is manifest by his findings hereinafter referred to. We perceive no merit to the other grounds upon which the motion to strike was based.
In disposing of the defendant's requests for rulings, which apparently were based on the theory that the plaintiff was a mere licensee, the judge expressly found "that where the plaintiff fell was an area intended as part of the letting to be used in common by the tenants;" "that the obstruction over which the plaintiff fell was placed by a servant of the defendant acting under the control of the defendant . . . in a common area, and it was not put in a place of safety in that the defendant ought to have known that it was in a dangerous place or ought to have foreseen that the board might be or become a dangerous obstruction to anyone lawfully using the common area."
These findings, made in an action at law, are not to be reversed if they can be supported upon any reasonable view of the evidence including all rational inferences of which it is susceptible. London Clothes, Ltd. v. Maryland Cas. Co. 318 Mass. 692 , 697, and cases cited. The auditor's report was clearly susceptible of the inference that the area where the plaintiff fell, although blacktopped after the commencement of her tenancy, was an area intended for the common use of the tenants when the tenancy began, and was actually so used. The blacktopping was but an improvement of the common area or yard intended for the use of tenants. There was, accordingly, no error in denying the defendant's requests based upon the contention that the plaintiff was a licensee. They have become immaterial and we do not consider them. Levine v. Cohen, 235 Mass. 446 , 448. Mahoney v. Norcross, 284 Mass. 153 , 154.
We have often said that, although a landlord has no duty arising from the landlord and tenant relationship to find and remove obstacles or objects placed in common areas by natural causes or by the actions of third persons not subject to his control, he does have a duty not to leave or cause to be left obstacles or obstructions likely to cause harm or injury to persons lawfully using the common premises.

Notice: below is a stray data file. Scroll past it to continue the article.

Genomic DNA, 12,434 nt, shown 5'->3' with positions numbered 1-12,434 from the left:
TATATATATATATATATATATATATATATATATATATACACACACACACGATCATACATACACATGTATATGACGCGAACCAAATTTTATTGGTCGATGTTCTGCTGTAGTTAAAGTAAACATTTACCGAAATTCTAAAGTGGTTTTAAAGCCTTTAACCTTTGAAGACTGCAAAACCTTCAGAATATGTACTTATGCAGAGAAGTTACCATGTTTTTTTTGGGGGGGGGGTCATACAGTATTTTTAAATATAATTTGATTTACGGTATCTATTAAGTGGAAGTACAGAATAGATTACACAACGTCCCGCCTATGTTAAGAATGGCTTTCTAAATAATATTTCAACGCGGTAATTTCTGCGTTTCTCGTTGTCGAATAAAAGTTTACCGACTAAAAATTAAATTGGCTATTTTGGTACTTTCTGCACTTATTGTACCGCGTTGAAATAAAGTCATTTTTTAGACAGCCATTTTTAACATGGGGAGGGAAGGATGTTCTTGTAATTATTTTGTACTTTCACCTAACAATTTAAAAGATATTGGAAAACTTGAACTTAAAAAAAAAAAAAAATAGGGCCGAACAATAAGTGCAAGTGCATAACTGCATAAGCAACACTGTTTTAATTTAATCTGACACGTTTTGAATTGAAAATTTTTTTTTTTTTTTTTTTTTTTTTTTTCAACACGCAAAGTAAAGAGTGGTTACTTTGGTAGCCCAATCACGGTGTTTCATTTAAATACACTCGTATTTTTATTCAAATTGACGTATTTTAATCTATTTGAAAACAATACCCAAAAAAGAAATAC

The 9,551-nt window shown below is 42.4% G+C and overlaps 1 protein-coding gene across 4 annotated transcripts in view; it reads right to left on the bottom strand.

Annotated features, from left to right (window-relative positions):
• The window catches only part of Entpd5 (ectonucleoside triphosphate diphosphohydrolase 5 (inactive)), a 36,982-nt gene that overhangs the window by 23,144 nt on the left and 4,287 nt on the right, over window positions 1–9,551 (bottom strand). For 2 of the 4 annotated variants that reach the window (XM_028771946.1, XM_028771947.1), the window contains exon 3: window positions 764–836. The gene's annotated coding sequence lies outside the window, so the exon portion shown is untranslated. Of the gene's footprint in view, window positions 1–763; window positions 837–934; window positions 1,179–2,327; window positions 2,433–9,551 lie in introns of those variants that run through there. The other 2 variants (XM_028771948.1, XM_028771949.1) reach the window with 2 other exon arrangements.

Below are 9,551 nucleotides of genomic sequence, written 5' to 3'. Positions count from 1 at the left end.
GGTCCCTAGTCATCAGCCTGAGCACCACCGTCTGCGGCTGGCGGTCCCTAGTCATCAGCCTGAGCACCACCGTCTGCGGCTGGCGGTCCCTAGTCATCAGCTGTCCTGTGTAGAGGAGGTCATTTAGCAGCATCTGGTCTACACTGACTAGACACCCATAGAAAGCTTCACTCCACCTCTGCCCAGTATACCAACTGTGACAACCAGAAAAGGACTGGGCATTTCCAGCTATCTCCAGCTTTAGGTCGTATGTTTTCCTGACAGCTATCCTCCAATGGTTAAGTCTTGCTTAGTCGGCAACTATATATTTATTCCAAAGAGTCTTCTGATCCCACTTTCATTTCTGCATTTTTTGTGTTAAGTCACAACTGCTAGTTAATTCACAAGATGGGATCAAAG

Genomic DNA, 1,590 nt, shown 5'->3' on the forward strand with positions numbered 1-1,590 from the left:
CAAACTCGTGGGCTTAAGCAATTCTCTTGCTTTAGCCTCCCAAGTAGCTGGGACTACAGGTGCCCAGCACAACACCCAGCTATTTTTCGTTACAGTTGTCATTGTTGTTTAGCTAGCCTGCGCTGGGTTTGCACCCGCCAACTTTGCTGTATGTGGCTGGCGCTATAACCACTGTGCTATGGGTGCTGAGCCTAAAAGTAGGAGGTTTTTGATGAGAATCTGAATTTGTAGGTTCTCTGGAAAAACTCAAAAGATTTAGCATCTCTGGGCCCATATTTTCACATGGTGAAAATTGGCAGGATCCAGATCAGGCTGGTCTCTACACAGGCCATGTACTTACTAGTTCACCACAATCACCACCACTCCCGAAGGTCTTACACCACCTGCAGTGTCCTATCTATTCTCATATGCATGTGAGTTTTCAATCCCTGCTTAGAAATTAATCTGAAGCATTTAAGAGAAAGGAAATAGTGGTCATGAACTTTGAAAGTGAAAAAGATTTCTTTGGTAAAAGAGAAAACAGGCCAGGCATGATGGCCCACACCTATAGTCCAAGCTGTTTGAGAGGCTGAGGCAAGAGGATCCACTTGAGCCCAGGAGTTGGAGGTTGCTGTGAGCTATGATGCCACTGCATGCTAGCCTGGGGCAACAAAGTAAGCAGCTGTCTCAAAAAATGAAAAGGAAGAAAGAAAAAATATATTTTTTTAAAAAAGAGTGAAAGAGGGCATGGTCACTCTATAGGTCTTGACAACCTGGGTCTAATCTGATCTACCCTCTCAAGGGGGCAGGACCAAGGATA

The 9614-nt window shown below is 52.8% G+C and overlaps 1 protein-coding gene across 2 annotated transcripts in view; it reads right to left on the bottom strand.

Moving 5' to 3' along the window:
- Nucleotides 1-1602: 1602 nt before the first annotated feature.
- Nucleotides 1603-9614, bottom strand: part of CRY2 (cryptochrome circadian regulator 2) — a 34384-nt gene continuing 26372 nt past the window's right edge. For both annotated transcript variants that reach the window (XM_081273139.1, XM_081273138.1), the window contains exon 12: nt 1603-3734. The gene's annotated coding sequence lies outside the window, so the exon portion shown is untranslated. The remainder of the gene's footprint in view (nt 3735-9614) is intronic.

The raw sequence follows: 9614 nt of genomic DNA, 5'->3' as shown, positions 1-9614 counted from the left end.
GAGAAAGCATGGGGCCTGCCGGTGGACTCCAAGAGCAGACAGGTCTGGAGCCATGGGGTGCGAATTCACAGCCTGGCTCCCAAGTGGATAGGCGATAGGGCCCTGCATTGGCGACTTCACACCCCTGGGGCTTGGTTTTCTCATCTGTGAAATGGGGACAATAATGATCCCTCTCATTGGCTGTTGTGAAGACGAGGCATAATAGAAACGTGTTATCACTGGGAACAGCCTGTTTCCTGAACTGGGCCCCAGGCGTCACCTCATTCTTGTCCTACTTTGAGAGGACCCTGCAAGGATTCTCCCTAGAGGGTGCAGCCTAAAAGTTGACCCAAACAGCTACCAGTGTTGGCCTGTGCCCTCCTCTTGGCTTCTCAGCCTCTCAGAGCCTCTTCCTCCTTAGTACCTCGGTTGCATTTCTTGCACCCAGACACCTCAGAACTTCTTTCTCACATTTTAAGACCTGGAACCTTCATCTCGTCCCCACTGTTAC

Watkins v. Goodall, 138 Mass. 533 , 536. Bell v. Siegel, 242 Mass. 380 , 382. Caruso v. Lebowich, 251 Mass. 477 . Palladino v. De Stefano, 258 Mass. 12 . Hunter v. Goldstein, 267 Mass. 183 , 185. Martin v. Rich, 288 Mass. 437 . Bacon v. Jaques, 312 Mass. 371 , 373-374, and cases cited. Cf. Chalfen v. Kraft, 324 Mass. 1 , 4-5; Ross v. Broitman, 338 Mass. 770 , 773.
There is no question that the plaintiff's injury was caused by a dangerous obstruction on the common premises. The only question, therefore, is whether on the evidence the defendant could be found legally responsible for the board's being at the particular spot where the plaintiff was injured. There is no direct evidence of the precise manner in which the board was removed from the place where it was caused to be left by the defendant to the particular spot of the injury. If, however, the removal of the board from the place where the defendant caused it to be left to the place of the plaintiff's injury was the result of activity foreseeable by the defendant so that it could be said that the removal was the probable consequence of the defendant's acts, the responsibility for the board's becoming an obstruction on the common premises would lie with the defendant just as though he or his agents actually placed the board at the spot of the injury. Lane v. Atlantic Works, 111 Mass. 136 , 139-140. Ryder v. Robinson, 329 Mass. 285 , 286-287. Smith v. Eagle Cornice & Skylight Works, 341 Mass. 139 , 141-142. See Morrison v. Medaglia, 287 Mass. 46 , 49-50. Compare Geary v. H. P. Hood & Sons, Inc. 336 Mass. 369 , 370-371.
Moreover, it is enough if it appeared that there was a greater likelihood or probability that the board was moved from where the defendant's agents placed it to the spot of the injury because of a foreseeable occurrence, rather than an unforeseeable occurrence. If such appeared, the plaintiff has sustained her burden of showing a greater likelihood that her injury "`. . . came from an act of negligence for which the defendant is responsible than from a cause for which . . . [he] is not liable.' Bigwood v. Boston &
Northern Street Ry. 209 Mass. 345 , 348." Rocha v. Alber, 302 Mass. 155 , 157-158. See Koczur v. Flanagan, 306 Mass. 121 , 123-124; Conley v. Morash, 307 Mass. 430 , 432-433; Bennett v. Cohen, 310 Mass. 714 , 715. See also Ryder v. Robinson, 329 Mass. 285 , 287; West v. Molders Foundry Co. Inc. 342 Mass. 8 , 12-13.
The evidence shows that the defendant caused the board to be left in a position where it was readily removable, and likely to be removed, by third parties, including children, who, as the defendant well knew, customarily played near by, and that the defendant took no steps to prevent the board's removal. On this evidence, although the judge might not be able to infer the precise manner in which the board was removed to the place of injury, we think it could be found that it was more probable than not that the removal was effected by the activity of a third party which the defendant should have foreseen and that such removal was the probable result of the defendant's acts. Consequently, it could be found that the plaintiff's injury was caused by a negligent act for which the defendant is responsible.
It could not be ruled as a matter of law that the plaintiff was contributorily negligent. Winchester v. Solomon, 322 Mass. 7 , 11, and cases cited. Sullivan v. Hamacher, 339 Mass. 190 , 193, and cases cited. Scannell v. Hill, 343 Mass. 772 .